Issues for the industry didn’t start with that superstorm. Years before Sandy, starting in 2006 up to 2016, registrations for vessels with motors dropped 20 percent, according to Newsday. Marine industry leaders tell of land developers converting some marinas into other waterfront uses. No new marinas are being built or even planned.

Over the years, rising gasoline prices can make the cost of a day on the boat almost unaffordable. One can notice a sharp drop in local boating right now with the currently spiking gas prices. Another continuing problem is the dredging of waterways, which is increasingly impossible owing to environmental impacts, many only recently understood. So the buildup of sand and sediment, called shoaling, makes an ever-growing number of channels and waterways less navigable. One indicator of the scope of the problem is how maritime GPS cannot keep up with the changes from year to year.

And just as with the agricultural and commercial fishing industries, skilled technical workers to serve recreational boating are fewer and fewer in number. Many boat owners and operators wait months for repairs. Only a handful of small programs on Long Island, such as Western Suffolk BOCES, provide any training in this field. Chalk this up to the disappearance of virtually all technical courses in our high schools – another casualty of public education’s insistence that everyone should be on track for a college degree and the ever-increasing debt that goes with it, a boondoggle for the banks.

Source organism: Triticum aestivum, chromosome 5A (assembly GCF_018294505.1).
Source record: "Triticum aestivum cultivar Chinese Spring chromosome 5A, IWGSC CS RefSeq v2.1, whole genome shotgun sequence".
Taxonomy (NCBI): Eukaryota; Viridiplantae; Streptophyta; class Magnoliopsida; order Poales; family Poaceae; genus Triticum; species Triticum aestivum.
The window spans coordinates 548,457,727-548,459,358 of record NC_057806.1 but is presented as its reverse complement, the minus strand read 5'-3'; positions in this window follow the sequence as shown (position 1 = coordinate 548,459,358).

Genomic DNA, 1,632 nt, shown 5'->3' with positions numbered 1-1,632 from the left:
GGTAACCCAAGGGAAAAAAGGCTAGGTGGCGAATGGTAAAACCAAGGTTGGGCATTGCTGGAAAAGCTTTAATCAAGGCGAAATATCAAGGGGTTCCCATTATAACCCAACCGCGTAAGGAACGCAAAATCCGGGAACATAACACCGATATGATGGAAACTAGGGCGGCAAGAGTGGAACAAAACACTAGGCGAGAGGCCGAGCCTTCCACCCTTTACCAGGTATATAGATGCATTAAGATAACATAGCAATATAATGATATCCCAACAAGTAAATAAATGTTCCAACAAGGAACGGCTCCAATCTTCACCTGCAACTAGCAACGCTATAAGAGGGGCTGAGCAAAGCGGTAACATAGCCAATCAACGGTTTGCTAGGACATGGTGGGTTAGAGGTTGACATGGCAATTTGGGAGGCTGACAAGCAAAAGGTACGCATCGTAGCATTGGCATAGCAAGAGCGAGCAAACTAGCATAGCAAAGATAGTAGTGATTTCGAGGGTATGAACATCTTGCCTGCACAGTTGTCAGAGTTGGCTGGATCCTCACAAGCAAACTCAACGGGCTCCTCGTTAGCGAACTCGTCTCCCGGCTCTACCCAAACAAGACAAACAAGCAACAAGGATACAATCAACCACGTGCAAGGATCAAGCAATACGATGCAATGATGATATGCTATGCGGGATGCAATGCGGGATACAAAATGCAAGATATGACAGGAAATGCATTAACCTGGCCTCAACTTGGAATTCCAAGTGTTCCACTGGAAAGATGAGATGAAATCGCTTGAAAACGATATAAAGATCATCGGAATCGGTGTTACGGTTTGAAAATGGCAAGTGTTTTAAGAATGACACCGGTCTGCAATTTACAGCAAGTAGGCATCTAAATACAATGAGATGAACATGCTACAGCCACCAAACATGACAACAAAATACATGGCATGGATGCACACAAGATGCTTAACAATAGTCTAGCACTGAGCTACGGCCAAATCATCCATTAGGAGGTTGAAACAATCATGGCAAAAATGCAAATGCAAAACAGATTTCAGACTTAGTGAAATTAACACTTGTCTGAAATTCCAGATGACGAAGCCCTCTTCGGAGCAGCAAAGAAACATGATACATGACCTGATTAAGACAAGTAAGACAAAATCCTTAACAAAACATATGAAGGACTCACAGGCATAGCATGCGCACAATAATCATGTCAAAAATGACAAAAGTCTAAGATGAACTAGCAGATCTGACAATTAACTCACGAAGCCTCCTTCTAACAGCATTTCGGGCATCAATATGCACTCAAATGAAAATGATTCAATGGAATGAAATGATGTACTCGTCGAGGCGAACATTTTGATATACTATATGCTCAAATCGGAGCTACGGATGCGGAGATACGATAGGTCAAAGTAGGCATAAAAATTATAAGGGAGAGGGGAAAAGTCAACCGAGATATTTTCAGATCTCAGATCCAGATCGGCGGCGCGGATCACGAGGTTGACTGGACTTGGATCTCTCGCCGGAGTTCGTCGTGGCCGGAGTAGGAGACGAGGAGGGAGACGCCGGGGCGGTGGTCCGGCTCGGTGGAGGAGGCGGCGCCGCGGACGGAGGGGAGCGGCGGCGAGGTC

There is hope in the face of all this. The most recent calming of the waters comes with the Suffolk County Legislature’s creation of a Marine Industry Revitalization Advisory Council, sponsored by the presiding officer. It is envisioned as a clearinghouse for addressing many of these issues.

Working together will be marine industry executives, government officials, educational leaders, environmentalists and tourism advocates. With help from workforce development experts, training for technicians such as boat mechanics will be a priority. Unraveling red tape to keep waterways open is another goal. This new group will also count on technical assistance from state and federal agencies and a number of citizen-based, environmental organizations. Representatives of Cornell Cooperative Extension, the commercial fishing industry, Suffolk BOCES and county public works (dredging staff) will also be on board. There’s much potential here if they have the right leadership.